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See a sample issue of The Irish Garden!

April 2006

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Winter flowers, attractive hellebores and sinking alpine beds

The sheer unpredictability of the Irish climate was again evident this winter.While the rest of Europe suffered under severe snow and ice we enjoyed several premature weeks of spring. I was again reminded of how lucky we are in the range of plants we can grow here. Grass growth started again and my plants forgot about the hard frosts of November. An uncommon, allegedly tender, shrub Westringia fruticosa has a particularly long if unspectacular flowering period. This year it was a very pretty sight right through the darkest days of December to March. This Australian is a member of the nettle family and mine has lavender flowers over greyish foliage. The blue flowered daisy Felicia amoena  has also put on a good show while the correa or Australian fuchsia and sollya, the bluebell creeper, which I worried about in early winter recovered and flowered very well.

I was again reminded of how lucky we are in the range of plants we can grow here.

Convolvulus sabatius is another of those marginally hardy plants which I have grown for many years. It occasionally shows all the signs of death by frost only to shyly pop back up in early summer. So far so good, but I hate to think how things may ‘average out' as the year progresses. On the European mainland concerns about global warming are nowadays muted while here the constant complaints about our terrible climate have quietly died down.

Several clumps of Helleborus orientalis, the lenten rose, have increased and seeded around. The seedlings are variable and all very attractive, varying from almost pure white to deepest plum with intermediate spotting of pink. Black or nearly black forms are much sought after, reminiscent of the frantic search for the black tulip of years back. During February and March they complement the early spring bulbs but have a much longer flowering time. They also have the major advantage that they do not seem to mind when the more robust plants overwhelm them later in the season. In fact they almost completely disappear from view.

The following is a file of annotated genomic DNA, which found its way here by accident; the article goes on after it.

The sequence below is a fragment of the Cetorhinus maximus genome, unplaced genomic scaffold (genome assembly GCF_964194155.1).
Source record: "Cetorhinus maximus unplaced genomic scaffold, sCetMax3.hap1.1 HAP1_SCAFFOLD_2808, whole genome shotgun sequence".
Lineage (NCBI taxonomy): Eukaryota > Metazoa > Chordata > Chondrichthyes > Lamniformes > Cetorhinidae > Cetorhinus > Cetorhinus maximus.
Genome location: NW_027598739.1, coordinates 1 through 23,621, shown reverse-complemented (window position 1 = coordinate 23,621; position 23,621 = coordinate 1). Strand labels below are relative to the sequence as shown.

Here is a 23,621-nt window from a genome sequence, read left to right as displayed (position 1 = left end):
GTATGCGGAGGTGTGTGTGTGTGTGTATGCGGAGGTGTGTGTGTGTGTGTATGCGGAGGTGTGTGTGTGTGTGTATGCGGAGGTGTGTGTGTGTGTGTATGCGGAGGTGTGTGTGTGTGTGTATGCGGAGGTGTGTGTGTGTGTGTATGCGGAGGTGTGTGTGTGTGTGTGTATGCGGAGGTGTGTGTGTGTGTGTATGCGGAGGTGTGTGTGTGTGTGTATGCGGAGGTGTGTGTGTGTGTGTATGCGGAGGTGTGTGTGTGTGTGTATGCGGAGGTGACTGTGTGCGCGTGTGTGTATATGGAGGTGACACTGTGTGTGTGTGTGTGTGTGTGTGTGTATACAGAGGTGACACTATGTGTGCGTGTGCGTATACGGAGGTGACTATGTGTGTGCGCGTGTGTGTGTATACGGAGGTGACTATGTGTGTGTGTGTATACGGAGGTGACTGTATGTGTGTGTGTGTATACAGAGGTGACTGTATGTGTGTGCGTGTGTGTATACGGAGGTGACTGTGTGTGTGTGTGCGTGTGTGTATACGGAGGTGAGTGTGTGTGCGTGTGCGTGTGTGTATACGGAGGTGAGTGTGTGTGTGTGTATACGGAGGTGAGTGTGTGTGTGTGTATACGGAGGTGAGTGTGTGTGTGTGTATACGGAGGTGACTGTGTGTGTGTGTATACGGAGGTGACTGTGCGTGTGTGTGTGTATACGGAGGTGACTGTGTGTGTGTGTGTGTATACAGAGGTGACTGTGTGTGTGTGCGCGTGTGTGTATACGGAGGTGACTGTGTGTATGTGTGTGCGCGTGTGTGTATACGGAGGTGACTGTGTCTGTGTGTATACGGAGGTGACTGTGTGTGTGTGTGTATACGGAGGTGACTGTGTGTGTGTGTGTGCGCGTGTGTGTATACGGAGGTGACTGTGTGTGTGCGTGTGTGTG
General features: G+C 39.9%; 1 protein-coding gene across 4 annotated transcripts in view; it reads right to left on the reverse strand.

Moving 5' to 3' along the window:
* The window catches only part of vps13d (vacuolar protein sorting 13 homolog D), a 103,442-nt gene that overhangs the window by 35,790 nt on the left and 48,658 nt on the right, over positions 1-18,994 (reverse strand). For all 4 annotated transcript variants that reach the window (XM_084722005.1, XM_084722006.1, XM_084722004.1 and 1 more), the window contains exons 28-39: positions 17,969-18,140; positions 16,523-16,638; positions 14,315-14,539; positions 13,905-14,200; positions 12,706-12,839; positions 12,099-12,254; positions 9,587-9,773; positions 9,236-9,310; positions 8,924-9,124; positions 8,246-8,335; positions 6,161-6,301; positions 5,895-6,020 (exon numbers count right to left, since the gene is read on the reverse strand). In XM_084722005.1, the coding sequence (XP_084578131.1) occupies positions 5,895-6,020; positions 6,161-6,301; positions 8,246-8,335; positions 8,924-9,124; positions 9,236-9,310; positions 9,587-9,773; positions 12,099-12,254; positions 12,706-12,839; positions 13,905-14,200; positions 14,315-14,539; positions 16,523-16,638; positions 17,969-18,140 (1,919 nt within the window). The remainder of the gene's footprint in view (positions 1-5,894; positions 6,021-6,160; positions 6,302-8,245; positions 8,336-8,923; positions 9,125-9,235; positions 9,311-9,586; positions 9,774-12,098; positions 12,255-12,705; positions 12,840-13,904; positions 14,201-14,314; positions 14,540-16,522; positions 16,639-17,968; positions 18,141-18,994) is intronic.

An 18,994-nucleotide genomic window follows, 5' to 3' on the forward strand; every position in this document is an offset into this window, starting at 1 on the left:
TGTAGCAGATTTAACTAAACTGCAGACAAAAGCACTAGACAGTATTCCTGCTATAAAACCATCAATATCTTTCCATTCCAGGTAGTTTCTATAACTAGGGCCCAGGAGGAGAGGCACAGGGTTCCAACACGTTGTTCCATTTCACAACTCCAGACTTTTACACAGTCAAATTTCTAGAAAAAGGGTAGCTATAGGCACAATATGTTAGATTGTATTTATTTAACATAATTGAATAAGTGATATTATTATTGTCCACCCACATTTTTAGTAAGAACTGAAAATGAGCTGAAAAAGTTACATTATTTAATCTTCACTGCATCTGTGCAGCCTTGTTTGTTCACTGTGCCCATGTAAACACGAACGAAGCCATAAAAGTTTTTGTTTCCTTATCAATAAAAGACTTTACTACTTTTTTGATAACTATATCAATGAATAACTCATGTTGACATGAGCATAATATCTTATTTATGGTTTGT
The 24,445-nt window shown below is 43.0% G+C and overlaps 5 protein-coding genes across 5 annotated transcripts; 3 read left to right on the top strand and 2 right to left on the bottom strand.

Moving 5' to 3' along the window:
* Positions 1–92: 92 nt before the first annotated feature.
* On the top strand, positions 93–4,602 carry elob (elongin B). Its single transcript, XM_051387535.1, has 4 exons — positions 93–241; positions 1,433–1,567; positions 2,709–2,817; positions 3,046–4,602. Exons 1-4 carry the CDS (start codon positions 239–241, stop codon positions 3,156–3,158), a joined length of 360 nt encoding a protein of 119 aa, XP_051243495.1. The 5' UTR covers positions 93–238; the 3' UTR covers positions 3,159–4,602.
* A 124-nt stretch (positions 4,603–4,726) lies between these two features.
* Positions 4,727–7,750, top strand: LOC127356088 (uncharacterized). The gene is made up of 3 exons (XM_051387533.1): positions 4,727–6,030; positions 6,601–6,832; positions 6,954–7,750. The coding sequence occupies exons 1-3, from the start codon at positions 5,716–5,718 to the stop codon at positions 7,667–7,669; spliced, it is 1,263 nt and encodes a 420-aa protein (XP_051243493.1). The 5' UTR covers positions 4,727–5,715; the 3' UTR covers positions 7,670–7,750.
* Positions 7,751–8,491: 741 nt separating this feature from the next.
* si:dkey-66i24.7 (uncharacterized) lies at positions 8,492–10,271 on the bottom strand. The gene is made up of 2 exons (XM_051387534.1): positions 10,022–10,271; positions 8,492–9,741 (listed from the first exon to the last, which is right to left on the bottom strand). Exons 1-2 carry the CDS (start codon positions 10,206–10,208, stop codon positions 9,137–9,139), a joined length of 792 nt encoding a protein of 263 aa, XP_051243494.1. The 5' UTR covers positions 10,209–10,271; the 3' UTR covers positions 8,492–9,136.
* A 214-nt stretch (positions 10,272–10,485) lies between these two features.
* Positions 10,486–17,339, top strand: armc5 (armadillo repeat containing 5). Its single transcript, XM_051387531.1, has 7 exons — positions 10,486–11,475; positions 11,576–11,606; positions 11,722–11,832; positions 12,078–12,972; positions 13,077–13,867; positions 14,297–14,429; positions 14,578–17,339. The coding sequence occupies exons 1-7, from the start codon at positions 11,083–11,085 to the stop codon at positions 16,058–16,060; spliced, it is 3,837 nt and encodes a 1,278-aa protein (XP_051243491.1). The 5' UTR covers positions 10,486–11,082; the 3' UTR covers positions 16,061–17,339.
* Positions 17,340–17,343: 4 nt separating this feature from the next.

I was pleasantly surprised recently to find that the South African Psoralea pinnata which had outgrown a choice position on the south-facing raised bed in the back garden had self-sown. I now feel self confident enough to remove the mother plant and leave space enough for several alpines - for which the bed was originally designed. These raised beds have been given their annual top-dressing with pebbles. This not only makes them fresher looking but also counteracts the slow sinking which inevitably takes place. This despite the fact that when making them I always heap up the filling compost so that it is over the level of the walls. Raised beds which have sunk below the level of the retaining walls giving a saucer effect never look right.







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